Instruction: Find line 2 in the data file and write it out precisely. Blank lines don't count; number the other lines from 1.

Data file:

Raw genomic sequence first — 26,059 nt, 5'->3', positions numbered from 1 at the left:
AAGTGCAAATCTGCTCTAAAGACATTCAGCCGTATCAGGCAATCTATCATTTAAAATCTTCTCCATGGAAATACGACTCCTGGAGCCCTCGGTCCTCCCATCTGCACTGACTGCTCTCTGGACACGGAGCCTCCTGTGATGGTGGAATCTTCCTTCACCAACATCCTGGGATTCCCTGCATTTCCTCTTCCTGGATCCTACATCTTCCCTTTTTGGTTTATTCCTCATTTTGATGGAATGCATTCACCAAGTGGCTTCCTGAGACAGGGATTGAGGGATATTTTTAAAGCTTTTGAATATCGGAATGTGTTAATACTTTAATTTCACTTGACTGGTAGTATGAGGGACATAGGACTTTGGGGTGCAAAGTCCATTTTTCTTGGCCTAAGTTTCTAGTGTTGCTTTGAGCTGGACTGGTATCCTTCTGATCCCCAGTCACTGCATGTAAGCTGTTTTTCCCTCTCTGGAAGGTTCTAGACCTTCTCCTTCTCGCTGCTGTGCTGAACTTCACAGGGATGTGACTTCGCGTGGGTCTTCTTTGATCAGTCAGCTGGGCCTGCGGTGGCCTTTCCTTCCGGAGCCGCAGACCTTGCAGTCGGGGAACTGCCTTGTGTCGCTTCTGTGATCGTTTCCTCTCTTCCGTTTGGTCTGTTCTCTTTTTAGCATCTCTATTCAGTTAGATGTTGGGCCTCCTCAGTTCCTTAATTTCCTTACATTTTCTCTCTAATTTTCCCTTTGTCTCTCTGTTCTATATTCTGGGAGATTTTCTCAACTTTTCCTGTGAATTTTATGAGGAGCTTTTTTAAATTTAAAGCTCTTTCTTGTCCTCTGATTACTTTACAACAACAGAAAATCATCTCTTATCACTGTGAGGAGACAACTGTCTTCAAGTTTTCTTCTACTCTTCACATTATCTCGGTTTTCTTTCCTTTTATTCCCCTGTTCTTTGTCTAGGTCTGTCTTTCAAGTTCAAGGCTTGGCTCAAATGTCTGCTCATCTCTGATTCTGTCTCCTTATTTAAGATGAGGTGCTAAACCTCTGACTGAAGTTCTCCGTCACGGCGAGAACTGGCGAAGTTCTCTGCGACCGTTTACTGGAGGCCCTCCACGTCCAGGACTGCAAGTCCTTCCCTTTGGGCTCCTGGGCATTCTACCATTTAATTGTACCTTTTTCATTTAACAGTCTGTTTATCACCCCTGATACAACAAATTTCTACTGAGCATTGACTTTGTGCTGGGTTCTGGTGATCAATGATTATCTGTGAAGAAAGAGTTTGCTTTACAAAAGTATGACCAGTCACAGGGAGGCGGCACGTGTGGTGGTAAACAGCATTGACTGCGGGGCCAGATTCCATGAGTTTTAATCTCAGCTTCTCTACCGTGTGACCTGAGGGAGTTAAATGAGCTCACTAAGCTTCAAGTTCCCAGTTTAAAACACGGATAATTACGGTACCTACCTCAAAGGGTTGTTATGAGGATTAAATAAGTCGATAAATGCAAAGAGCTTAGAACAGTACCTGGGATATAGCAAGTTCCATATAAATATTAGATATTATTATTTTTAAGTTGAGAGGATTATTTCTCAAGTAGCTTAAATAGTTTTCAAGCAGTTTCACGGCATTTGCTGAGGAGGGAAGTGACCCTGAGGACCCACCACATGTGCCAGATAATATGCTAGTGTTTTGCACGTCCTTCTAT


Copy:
AAGTGCAAATCTGCTCTAAAGACATTCAGCCGTATCAGGCAATCTATCATTTAAAATCTTCTCCATGGAAATACGACTCCTGGAGCCCTCGGTCCTCCCATCTGCACTGACTGCTCTCTGGACACGGAGCCTCCTGTGATGGTGGAATCTTCCTTCACCAACATCCTGGGATTCCCTGCATTTCCTCTTCCTGGATCCTACATCTTCCCTTTTTGGTTTATTCCTCATTTTGATGGAATGCATTCACCAAGTGGCTTCCTGAGACAGGGATTGAGGGATATTTTTAAAGCTTTTGAATATCGGAATGTGTTAATACTTTAATTTCACTTGACTGGTAGTATGAGGGACATAGGACTTTGGGGTGCAAAGTCCATTTTTCTTGGCCTAAGTTTCTAGTGTTGCTTTGAGCTGGACTGGTATCCTTCTGATCCCCAGTCACTGCATGTAAGCTGTTTTTCCCTCTCTGGAAGGTTCTAGACCTTCTCCTTCTCGCTGCTGTGCTGAACTTCACAGGGATGTGACTTCGCGTGGGTCTTCTTTGATCAGTCAGCTGGGCCTGCGGTGGCCTTTCCTTCCGGAGCCGCAGACCTTGCAGTCGGGGAACTGCCTTGTGTCGCTTCTGTGATCGTTTCCTCTCTTCCGTTTGGTCTGTTCTCTTTTTAGCATCTCTATTCAGTTAGATGTTGGGCCTCCTCAGTTCCTTAATTTCCTTACATTTTCTCTCTAATTTTCCCTTTGTCTCTCTGTTCTATATTCTGGGAGATTTTCTCAACTTTTCCTGTGAATTTTATGAGGAGCTTTTTTAAATTTAAAGCTCTTTCTTGTCCTCTGATTACTTTACAACAACAGAAAATCATCTCTTATCACTGTGAGGAGACAACTGTCTTCAAGTTTTCTTCTACTCTTCACATTATCTCGGTTTTCTTTCCTTTTATTCCCCTGTTCTTTGTCTAGGTCTGTCTTTCAAGTTCAAGGCTTGGCTCAAATGTCTGCTCATCTCTGATTCTGTCTCCTTATTTAAGATGAGGTGCTAAACCTCTGACTGAAGTTCTCCGTCACGGCGAGAACTGGCGAAGTTCTCTGCGACCGTTTACTGGAGGCCCTCCACGTCCAGGACTGCAAGTCCTTCCCTTTGGGCTCCTGGGCATTCTACCATTTAATTGTACCTTTTTCATTTAACAGTCTGTTTATCACCCCTGATACAACAAATTTCTACTGAGCATTGACTTTGTGCTGGGTTCTGGTGATCAATGATTATCTGTGAAGAAAGAGTTTGCTTTACAAAAGTATGACCAGTCACAGGGAGGCGGCACGTGTGGTGGTAAACAGCATTGACTGCGGGGCCAGATTCCATGAGTTTTAATCTCAGCTTCTCTACCGTGTGACCTGAGGGAGTTAAATGAGCTCACTAAGCTTCAAGTTCCCAGTTTAAAACACGGATAATTACGGTACCTACCTCAAAGGGTTGTTATGAGGATTAAATAAGTCGATAAATGCAAAGAGCTTAGAACAGTACCTGGGATATAGCAAGTTCCATATAAATATTAGATATTATTATTTTTAAGTTGAGAGGATTATTTCTCAAGTAGCTTAAATAGTTTTCAAGCAGTTTCACGGCATTTGCTGAGGAGGGAAGTGACCCTGAGGACCCACCACATGTGCCAGATAATATGCTAGTGTTTTGCACGTCCTTCTAT